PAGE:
On 3 May 1946, a little-known battle fought off the coast of San Fransisco on the infamous Alcatraz Island would determine the fate of the U.S. Marines.

To understand the importance of the battle on “The Rock,” we need to first set the stage for what life was like for the Marines in post-war America during the mid-1940s.


Back From the War

When the calendar flipped over to 1946, WWII had just concluded and battle-hardened troops were returning stateside to their families and a new normal. These men had been a part of ferocious battles in Africa, Italy, and all over the Pacific on islands like Iwo Jima and Okinawa. The men who returned home had made it through what many consider to be the toughest war in human history. By the time the war ended, the men who had survived these battles were hardened, decorated, and skilled weapons of war.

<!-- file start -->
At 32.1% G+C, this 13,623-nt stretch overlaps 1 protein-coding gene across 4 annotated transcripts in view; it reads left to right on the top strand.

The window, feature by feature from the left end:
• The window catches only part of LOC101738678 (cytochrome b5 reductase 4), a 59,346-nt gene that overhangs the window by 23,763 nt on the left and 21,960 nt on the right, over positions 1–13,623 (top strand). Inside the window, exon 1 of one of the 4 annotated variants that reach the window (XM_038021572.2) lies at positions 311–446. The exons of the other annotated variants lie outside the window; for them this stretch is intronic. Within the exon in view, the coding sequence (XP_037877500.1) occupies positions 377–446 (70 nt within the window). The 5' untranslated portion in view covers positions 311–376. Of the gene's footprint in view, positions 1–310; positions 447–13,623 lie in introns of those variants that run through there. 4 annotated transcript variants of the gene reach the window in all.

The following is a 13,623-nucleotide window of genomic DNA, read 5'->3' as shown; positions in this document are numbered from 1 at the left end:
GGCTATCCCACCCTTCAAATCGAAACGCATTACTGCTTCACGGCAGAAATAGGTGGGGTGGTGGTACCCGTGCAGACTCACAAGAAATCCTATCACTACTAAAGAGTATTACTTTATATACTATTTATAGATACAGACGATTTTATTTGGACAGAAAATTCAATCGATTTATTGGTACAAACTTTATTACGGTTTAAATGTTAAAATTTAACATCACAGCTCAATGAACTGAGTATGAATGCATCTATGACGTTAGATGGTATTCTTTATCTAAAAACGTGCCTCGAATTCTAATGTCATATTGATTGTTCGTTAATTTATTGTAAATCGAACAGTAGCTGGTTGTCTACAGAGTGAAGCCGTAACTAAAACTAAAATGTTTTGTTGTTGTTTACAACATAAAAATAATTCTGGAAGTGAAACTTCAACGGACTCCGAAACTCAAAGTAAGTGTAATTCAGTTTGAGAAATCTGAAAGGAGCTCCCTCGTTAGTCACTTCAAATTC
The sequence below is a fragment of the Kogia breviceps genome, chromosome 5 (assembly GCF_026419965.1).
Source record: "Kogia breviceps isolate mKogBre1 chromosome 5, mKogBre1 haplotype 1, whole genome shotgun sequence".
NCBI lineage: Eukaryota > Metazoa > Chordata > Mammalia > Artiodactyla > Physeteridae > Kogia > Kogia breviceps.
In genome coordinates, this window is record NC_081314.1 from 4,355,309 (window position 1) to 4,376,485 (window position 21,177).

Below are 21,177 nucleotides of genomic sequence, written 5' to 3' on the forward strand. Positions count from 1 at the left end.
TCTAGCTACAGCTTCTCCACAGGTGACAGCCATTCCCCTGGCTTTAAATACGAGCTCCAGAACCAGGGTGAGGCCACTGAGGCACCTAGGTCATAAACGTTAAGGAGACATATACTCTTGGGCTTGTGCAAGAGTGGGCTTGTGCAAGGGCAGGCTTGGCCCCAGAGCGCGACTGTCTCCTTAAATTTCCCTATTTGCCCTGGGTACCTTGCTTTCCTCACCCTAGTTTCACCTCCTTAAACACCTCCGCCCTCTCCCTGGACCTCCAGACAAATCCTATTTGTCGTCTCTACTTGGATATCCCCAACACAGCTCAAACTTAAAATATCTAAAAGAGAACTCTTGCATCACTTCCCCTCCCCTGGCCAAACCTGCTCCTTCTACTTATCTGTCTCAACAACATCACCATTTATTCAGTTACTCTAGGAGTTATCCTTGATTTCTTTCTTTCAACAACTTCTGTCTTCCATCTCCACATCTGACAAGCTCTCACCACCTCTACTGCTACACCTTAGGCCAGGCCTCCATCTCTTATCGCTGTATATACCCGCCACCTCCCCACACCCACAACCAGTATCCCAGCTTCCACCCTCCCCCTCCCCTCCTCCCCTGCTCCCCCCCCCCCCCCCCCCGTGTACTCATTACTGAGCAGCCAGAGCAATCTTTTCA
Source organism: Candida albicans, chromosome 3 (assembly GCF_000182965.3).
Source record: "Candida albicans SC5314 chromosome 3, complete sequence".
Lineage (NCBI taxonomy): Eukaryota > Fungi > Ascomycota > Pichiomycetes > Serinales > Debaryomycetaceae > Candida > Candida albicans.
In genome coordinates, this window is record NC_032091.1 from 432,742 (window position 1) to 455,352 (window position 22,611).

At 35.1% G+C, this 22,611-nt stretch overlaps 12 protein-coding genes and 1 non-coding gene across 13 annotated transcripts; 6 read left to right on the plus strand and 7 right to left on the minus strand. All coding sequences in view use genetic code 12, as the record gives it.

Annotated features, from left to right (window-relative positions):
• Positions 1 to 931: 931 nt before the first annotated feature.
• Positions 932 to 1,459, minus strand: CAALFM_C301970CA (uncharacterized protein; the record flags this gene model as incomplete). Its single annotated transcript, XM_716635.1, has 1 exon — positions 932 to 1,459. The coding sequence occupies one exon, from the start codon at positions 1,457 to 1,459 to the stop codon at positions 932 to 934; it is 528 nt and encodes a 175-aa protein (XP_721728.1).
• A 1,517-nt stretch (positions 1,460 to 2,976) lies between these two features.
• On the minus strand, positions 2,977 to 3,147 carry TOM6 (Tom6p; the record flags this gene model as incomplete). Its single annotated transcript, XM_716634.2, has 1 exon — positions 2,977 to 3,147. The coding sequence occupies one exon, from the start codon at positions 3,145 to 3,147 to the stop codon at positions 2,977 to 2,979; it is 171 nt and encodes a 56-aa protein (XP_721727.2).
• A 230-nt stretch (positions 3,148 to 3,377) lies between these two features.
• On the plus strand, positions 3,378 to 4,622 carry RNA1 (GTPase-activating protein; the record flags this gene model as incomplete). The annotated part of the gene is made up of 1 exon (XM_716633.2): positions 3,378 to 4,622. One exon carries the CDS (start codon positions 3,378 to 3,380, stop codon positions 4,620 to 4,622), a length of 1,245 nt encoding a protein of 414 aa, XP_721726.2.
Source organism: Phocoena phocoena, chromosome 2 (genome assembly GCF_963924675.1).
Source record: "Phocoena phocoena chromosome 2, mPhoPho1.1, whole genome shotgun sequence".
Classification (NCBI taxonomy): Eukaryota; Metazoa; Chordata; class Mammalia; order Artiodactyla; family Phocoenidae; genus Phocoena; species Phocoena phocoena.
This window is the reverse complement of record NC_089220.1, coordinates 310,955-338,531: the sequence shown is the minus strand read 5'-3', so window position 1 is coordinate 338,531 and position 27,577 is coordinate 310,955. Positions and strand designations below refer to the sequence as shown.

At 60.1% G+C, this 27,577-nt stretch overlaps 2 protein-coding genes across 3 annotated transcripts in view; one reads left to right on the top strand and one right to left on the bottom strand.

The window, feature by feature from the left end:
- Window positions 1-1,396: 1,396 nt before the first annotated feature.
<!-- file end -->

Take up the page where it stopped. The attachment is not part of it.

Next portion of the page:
Alcatraz sign
A sign displayed at Alcatraz. (Courtesy of author)

Upon their return home, U.S. troops were met with a newly minted “G.I. Bill,” that allowed them to get an education or buy a house or a farm. Radio was becoming ever more popular and television was starting to break through into American culture. Additionally, many professional athletes who had been to war had returned home and now were national heroes on multiple levels. Americans couldn’t seem to get enough of seeing these gods of both sport and war perform. America was certainly progressing beyond where it had been just a decade prior.

Nevertheless, the troops’ return home certainly wasn’t all sunshine and roses.

Besides the fact that the United States lost some 400,000 troops during the war, some of the roughly 670,000 soldiers who were wounded returned home with life-altering physical and mental conditions. There was also the mental shift for the troops as they put the war behind them and moved on with their lives. This shift was also reflected in the federal government’s decision to dramatically decrease the Marine Force by nearly 80 percent.

Mt. Suribachi Iwo Jima Marines
U.S. Marines of the 28th Regiment, 5th Division, raise the American flag atop Mt. Suribachi, Iwo Jima, Japan, on February 23, 1945. (Stripes.com)

The U.S. Naval Institute (USNI) summed up the days following the end of the war perfectly: